The fusilier hat is a historical military headgear .
In contrast to the grenadier hats, the rear part was not designed as a cap pouch attached to the shield, but as a bell pressed from felt and covered with cloth, which was crowned by a stylized metal flame as a tip. The bell was free-standing and only connected to the cap shield at the lower edge.
The Füsiliermütze to has been issued Fusilier - regiments . Since these generally had a reputation for being inferior to the musketeer regiments, their reputation was to be enhanced by the headgear that resembled that of the grenadiers , who were considered to be elite . The infantry regiments set up during the reign of Frederick the Great were almost without exception fusilier units , which made the fusilier hat very popular in the Prussian army.
In the Saxon army, the grenadiers wore headgear in the style of the Prussian fusiliers during the War of the Austrian Succession, but in the middle of the 18th century received a bearskin hat with a shield based on the Austrian model.
In Great Britain, the Füselierregiments ( The Royal Fusiliers (City of London Regiment) , Royal Scots Fusiliers , Royal Welch Fusiliers and others) received fur hats that were also slightly lower than the grenadier hat in the course of the 19th century. While the officer's hats were made of bear skin, the hats of the teams were made of raccoon skin.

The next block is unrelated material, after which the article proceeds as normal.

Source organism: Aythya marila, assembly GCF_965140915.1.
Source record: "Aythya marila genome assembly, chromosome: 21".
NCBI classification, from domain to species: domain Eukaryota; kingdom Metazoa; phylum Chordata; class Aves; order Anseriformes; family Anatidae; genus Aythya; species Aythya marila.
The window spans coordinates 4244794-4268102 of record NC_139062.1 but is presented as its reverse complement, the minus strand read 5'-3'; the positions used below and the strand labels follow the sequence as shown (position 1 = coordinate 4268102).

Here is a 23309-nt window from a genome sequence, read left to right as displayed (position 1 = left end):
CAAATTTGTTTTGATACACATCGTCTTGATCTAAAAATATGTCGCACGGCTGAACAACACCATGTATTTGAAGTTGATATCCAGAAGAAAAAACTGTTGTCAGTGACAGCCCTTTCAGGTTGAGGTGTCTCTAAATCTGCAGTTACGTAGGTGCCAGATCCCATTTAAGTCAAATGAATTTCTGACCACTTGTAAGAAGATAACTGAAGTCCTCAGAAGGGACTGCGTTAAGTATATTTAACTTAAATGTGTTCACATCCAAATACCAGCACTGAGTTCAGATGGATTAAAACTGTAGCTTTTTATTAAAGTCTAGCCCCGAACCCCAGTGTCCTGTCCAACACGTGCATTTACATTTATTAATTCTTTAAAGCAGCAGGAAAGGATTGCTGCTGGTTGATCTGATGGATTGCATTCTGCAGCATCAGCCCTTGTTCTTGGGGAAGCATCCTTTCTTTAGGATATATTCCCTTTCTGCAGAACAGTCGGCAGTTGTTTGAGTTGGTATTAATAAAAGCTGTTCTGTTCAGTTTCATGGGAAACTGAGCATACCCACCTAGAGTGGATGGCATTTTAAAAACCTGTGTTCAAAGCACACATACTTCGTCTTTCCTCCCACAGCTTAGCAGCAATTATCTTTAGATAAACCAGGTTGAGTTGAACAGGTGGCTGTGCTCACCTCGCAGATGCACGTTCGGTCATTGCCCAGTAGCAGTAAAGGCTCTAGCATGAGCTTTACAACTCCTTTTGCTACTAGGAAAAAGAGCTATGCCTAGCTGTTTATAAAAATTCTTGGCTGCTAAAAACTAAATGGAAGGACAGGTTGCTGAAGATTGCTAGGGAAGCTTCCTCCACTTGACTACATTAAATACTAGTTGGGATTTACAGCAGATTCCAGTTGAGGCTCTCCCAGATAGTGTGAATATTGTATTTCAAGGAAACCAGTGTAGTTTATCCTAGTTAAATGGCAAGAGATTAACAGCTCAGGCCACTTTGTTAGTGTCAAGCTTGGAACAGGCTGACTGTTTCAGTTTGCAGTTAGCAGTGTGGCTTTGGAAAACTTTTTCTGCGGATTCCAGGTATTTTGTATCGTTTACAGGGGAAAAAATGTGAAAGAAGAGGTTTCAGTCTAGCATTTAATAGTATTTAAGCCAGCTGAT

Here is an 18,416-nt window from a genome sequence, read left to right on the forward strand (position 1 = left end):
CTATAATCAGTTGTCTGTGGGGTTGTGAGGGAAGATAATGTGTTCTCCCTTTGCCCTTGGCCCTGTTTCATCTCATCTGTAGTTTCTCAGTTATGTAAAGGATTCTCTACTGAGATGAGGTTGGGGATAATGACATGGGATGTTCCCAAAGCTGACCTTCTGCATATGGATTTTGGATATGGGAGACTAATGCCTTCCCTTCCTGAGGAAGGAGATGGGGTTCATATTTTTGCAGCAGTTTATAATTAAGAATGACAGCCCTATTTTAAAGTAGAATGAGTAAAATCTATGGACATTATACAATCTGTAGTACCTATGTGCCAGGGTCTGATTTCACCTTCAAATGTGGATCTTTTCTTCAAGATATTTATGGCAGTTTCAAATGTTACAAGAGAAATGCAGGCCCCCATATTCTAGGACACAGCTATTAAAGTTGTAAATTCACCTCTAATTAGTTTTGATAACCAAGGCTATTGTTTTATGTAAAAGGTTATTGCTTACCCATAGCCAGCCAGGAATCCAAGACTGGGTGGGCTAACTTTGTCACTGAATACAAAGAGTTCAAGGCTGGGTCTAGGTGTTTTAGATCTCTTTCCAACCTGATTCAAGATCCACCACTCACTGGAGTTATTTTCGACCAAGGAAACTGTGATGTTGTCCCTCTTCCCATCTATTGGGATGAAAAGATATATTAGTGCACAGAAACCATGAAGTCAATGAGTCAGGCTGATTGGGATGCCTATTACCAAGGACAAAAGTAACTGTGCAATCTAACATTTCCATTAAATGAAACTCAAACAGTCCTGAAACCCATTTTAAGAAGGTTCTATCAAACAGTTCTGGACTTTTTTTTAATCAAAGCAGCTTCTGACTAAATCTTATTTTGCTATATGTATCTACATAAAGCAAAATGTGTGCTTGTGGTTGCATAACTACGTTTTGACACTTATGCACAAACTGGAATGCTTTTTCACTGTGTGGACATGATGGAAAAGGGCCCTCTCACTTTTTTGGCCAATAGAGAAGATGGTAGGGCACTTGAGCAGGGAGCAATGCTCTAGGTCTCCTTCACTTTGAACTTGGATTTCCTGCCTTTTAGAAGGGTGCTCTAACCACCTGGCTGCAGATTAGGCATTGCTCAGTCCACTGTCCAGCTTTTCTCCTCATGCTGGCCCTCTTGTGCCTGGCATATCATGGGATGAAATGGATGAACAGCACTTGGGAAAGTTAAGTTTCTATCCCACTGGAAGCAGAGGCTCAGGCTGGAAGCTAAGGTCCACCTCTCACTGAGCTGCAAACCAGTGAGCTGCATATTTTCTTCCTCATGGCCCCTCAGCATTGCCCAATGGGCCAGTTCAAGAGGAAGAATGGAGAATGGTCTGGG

In the Army History Museum in Vienna , the three Silesian Wars and the Prussian Army at the time of King Frederick II are documented in detail. These include several very well-preserved, original grenadier and fusilier hats.
- Klaus-Peter Merta: The army in Brandenburg and Prussia from 1640 to 1806 - the uniform . Brandenburg publishing house, 2001
- Zeitschrift für Heereskunde, 2001, page 399ff
- Manfried Rauchsteiner , Manfred Litscher (ed.): The Army History Museum in Vienna. Graz, Vienna 2000 p. 30.